Many different kinds of exoplanets have been found by astronomers, from giant “hot Jupiters” and “super Earths” to smaller rocky worlds like Earth or Mars. Now, another type has been discovered, an “ice giant” similar to Uranus or Neptune in our own Solar System. The planet is about 25,000 light-years away in the constellation Sagittarius and is one of the first found that appears to be similar to the ice giant planets in our Solar System, Uranus and Neptune, which are part gas and part ice in composition. The discovery was made by an international team of astronomers, led by Radek Poleski, a postdoctoral researcher at Ohio State University.
Category Archives: Exoplanets
Being able to find exoplanets orbiting distant stars is a major accomplishment in itself, and fine-tuning the data enough to discover details about the characteristics of those planets is quite another. Not an easy task. Astronomers have had some initial success, but now they have been able to create the most detailed weather map for any exoplanet so far.
Solar systems, including ours, are thought to begin as massive clouds of dust and gas surrounding young stars; over billions of years, planets form from repeated impacts of rocky debris. Asteroids and comets are left-over chunks of debris from that process which didn’t coalesce together. Such debris clouds, or protoplanetary disks, have been found around many young stars. These are solar systems still in their infancy. Now, astronomers have been able to observe the actual collision between two large rocky bodies, most likely asteroids, in a protoplanetary disk surrounding a young, Sun-like star 1,200 light-years away.
Astronomers have discovered the oldest known (so far) exoplanet which might be capable of supporting life; the planet, Kapteyn b, is likely more than twice the age of the Earth. The planet was found by an international team of astronomers, led by Guillem Anglada-Escude from Queen Mary University.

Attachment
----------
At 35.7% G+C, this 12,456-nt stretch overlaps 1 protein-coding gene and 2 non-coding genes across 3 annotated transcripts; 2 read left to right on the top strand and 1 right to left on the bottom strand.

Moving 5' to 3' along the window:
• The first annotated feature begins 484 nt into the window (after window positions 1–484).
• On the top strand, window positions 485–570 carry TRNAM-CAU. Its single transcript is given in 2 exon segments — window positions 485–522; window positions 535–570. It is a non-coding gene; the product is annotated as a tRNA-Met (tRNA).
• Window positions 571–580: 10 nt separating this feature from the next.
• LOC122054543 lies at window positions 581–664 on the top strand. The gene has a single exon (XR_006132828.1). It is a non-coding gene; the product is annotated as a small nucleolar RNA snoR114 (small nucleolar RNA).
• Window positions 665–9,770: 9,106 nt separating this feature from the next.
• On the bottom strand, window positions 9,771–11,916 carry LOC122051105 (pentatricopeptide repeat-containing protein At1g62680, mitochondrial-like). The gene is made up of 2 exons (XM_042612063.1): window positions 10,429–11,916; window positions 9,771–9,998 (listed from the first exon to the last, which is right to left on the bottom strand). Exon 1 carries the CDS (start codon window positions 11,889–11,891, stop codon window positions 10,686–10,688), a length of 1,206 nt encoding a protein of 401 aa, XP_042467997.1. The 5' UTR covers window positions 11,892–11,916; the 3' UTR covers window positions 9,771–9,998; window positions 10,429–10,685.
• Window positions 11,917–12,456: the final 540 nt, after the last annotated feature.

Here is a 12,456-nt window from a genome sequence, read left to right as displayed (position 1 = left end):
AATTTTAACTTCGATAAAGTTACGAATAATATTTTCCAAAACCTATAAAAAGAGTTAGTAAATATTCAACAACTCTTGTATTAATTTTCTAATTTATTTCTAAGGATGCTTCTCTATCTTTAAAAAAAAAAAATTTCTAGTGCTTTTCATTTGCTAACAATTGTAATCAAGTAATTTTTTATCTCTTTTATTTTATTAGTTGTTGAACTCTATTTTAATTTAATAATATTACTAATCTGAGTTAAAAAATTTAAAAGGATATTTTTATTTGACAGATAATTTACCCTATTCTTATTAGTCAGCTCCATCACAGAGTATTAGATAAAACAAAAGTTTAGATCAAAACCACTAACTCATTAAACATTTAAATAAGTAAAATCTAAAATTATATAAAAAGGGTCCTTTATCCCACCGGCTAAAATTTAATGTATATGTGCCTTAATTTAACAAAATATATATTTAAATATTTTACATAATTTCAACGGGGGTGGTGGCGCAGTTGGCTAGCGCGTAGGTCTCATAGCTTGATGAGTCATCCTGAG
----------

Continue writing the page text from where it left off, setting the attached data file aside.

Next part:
Astronomers on Monday made a “big” announcement about exoplanets, and it is big – literally. Another new world has been discovered, which is quite routine now these days, but this one is different, and unexpected; a planet which is more than twice as large as Earth and about 17 times heavier, a sort of “mega-Earth” as some have referred to it. Nothing else like it has been seen before, until now. The new discovery was announced at a press conference during a meeting of the American Astronomical Society (AAS).
Saturn’s moon Titan is one of the murkiest places in the Solar System; its thick smog-like hydrocarbon haze in the upper atmosphere shrouds the entire moon, much like Venus’ perpetual cloud cover. Titan’s surface is completely hidden by this orange-ish haze, making it look rather bland and uninteresting. This unique environment may provide valuable clues to the nature of atmospheres on distant exoplanets, however, according to new findings from scientists with the Cassini mission.
There is some good news for planet-hunters this week: The proposed K2 mission extension for the Kepler Space Telescope has been been approved by NASA. The approval, based on a recommendation from the agency’s 2014 Senior Review, means that the Kepler mission will have at least two more years to continue its search for exoplanets, after having already found thousands of planetary candidates and nearly a thousand confirmed planets to date.
Exoplanets orbiting distant stars are now being discovered in the thousands, with a new discovery made almost every week now. But what about exomoons? In our own solar system, moons far outnumber planets, so it should be considered likely that many of those other planets out there would also have moons. The problem is size; moons tend to be much smaller than planets in most cases, so detecting them orbiting such far away worlds is very difficult. Thankfully, however, technology is now at the point where just such detections should begin to be possible. A new technique how now been proposed that could allow astronomers to bring exomoons from theoretical concepts to reality.